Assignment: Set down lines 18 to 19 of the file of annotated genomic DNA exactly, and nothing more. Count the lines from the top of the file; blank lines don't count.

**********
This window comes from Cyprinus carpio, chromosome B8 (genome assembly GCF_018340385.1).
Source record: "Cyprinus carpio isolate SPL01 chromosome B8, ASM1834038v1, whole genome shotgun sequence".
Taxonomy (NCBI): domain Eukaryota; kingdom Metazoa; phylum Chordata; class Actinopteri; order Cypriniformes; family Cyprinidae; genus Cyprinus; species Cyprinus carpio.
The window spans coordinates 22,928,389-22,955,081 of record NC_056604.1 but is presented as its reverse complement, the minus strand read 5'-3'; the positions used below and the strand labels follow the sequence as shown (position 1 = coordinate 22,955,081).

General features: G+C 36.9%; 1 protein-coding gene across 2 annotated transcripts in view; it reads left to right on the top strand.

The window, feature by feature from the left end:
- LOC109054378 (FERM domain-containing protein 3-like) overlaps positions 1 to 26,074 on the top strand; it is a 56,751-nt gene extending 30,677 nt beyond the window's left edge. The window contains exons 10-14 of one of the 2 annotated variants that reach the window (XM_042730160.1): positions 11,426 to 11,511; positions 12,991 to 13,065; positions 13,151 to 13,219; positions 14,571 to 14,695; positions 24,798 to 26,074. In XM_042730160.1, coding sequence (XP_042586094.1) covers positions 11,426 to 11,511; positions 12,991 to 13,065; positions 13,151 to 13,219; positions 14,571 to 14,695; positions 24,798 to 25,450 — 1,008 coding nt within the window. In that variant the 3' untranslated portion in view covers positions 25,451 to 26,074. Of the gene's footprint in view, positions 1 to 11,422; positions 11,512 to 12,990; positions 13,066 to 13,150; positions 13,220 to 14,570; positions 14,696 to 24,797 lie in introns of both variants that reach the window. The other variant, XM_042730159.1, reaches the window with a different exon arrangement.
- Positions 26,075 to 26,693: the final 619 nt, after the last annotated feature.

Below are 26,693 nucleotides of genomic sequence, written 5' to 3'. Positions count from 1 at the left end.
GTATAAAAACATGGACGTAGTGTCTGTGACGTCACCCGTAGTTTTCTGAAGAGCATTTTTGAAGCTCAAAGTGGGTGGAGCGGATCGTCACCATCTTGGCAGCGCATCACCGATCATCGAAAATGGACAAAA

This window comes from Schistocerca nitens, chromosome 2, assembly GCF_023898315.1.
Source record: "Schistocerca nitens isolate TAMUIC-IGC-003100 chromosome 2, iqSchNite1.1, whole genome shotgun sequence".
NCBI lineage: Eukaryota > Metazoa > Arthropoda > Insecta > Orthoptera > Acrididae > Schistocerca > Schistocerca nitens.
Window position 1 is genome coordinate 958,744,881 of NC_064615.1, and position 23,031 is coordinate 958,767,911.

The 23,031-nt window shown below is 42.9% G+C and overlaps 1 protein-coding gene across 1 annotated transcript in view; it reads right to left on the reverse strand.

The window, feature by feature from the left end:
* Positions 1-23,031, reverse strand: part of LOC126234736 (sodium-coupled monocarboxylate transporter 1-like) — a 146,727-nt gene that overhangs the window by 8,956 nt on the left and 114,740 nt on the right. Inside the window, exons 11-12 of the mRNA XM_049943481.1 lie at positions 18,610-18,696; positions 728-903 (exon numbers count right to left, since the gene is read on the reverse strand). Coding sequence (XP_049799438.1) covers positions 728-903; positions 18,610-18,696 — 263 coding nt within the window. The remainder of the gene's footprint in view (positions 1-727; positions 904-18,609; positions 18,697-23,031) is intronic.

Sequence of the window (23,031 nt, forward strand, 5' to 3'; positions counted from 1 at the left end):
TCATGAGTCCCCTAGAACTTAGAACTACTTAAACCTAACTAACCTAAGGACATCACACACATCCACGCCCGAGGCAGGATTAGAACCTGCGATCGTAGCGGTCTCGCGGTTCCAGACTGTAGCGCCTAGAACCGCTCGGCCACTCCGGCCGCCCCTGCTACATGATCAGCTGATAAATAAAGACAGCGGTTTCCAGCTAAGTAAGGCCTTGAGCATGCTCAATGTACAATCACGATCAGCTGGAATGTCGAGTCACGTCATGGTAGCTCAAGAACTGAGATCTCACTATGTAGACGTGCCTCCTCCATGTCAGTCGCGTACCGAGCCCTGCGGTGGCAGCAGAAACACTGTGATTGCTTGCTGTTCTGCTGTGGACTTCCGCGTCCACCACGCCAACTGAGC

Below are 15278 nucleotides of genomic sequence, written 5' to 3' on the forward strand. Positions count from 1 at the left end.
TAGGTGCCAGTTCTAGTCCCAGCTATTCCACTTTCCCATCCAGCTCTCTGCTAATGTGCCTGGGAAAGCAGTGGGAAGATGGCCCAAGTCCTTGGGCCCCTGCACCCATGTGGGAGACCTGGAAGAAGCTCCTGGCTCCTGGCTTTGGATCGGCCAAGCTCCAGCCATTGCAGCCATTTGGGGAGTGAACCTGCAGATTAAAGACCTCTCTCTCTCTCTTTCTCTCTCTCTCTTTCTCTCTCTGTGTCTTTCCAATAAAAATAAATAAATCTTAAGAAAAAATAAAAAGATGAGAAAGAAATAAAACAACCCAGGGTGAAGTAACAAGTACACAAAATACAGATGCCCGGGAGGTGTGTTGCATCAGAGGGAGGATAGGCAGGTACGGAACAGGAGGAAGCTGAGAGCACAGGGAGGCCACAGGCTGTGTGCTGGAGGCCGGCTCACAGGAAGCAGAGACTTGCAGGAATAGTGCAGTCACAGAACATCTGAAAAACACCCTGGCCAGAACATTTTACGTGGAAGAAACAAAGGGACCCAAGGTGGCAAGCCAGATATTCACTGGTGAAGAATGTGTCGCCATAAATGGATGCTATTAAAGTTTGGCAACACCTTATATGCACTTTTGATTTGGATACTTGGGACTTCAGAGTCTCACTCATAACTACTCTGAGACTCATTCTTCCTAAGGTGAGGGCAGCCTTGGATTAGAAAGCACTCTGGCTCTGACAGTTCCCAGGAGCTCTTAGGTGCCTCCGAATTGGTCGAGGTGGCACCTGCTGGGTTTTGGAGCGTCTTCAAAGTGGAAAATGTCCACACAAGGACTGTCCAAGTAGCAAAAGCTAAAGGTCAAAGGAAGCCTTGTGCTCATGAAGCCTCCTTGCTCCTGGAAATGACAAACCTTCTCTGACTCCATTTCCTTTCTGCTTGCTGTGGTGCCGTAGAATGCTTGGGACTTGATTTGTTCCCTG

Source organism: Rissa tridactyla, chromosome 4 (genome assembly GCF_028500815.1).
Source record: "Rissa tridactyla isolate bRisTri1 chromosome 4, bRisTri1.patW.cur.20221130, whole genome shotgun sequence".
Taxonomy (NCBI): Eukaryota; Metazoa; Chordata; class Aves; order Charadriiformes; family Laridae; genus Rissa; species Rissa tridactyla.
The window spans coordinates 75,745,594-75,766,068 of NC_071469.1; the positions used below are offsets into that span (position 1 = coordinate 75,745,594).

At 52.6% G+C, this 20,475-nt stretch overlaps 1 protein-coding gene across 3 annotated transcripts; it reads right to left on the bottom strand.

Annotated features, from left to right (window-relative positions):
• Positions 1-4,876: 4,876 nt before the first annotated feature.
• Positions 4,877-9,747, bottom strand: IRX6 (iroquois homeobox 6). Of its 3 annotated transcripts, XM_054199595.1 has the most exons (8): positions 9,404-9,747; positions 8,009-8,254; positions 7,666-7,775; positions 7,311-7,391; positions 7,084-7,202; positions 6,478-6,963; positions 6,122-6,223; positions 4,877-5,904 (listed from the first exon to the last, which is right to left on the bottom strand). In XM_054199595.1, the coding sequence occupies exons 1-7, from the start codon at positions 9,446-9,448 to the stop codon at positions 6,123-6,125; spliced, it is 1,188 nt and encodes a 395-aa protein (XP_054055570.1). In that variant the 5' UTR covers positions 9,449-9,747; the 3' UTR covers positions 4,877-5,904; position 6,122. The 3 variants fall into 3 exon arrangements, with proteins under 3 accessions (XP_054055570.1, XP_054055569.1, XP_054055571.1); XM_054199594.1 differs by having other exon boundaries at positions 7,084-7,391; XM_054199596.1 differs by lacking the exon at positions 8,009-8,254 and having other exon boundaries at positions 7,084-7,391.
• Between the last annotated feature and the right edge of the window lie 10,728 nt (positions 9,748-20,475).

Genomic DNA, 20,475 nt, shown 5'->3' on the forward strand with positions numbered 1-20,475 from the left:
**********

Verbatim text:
Sequence of the window (23,031 nt, forward strand, 5' to 3'; positions counted from 1 at the left end):
TCATGAGTCCCCTAGAACTTAGAACTACTTAAACCTAACTAACCTAAGGACATCACACACATCCACGCCCGAGGCAGGATTAGAACCTGCGATCGTAGCGGTCTCGCGGTTCCAGACTGTAGCGCCTAGAACCGCTCGGCCACTCCGGCCGCCCCTGCTACATGATCAGCTGATAAATAAAGACAGCGGTTTCCAGCTAAGTAAGGCCTTGAGCATGCTCAATGTACAATCACGATCAGCTGGAATGTCGAGTCACGTCATGGTAGCTCAAGAACTGAGATCTCACTATGTAGACGTGCCTCCTCCATGTCAGTCGCGTACCGAGCCCTGCGGTGGCAGCAGAAACACTGTGATTGCTTGCTGTTCTGCTGTGGACTTCCGCGTCCACCACGCCAACTGAGC